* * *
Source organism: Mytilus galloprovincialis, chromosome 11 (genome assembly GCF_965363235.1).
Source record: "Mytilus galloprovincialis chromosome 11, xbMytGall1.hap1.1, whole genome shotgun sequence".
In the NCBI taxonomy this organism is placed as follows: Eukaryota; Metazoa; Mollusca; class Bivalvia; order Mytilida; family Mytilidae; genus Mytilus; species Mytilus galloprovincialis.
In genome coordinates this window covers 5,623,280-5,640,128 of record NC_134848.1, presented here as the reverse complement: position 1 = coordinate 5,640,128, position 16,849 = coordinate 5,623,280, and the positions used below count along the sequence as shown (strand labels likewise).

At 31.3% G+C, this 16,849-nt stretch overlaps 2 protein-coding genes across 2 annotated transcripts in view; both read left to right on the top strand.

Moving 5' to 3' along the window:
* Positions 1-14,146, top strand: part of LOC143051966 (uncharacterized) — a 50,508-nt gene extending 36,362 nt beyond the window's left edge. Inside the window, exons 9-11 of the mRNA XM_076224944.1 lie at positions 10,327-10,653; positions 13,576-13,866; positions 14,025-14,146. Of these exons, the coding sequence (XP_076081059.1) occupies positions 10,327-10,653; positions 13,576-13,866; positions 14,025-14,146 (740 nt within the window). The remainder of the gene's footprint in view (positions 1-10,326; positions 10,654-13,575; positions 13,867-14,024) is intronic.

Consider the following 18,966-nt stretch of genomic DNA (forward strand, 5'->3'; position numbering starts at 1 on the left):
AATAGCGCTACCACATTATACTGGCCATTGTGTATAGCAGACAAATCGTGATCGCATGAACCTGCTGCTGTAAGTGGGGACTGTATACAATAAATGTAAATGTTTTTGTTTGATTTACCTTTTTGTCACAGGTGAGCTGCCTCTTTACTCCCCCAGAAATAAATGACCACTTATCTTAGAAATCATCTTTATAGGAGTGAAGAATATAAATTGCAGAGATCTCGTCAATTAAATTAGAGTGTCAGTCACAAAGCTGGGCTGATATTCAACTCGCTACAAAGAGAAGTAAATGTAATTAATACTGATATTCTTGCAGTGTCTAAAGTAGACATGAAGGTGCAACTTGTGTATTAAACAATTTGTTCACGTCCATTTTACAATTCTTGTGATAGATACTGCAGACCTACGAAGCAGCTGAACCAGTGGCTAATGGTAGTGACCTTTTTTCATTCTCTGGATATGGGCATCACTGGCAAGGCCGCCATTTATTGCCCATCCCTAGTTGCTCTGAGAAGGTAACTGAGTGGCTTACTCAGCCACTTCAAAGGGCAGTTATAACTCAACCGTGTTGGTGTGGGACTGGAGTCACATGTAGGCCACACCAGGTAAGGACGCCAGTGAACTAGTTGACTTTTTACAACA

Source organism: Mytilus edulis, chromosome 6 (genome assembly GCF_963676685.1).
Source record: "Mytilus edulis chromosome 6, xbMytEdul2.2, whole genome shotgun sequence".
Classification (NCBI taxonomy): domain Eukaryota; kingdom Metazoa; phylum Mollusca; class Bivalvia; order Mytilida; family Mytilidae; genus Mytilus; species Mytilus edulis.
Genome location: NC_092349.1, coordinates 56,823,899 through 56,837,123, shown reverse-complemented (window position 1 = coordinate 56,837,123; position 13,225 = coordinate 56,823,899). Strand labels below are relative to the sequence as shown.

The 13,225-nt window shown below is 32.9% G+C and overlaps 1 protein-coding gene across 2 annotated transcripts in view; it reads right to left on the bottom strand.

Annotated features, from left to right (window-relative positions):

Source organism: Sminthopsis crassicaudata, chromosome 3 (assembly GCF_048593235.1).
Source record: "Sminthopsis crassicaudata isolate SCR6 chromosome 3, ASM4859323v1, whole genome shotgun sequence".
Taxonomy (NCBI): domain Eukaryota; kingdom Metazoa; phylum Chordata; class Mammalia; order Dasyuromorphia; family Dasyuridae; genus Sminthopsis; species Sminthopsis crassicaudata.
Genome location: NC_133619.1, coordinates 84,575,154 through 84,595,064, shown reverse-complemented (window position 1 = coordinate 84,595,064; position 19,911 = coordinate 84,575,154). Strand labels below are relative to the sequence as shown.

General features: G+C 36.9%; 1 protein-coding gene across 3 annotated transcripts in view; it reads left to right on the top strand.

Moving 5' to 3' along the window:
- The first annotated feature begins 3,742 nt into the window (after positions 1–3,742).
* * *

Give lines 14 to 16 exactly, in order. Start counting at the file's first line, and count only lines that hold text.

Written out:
The 13,225-nt window shown below is 32.9% G+C and overlaps 1 protein-coding gene across 2 annotated transcripts in view; it reads right to left on the bottom strand.

Annotated features, from left to right (window-relative positions):

Source organism: Sminthopsis crassicaudata, chromosome 3 (assembly GCF_048593235.1).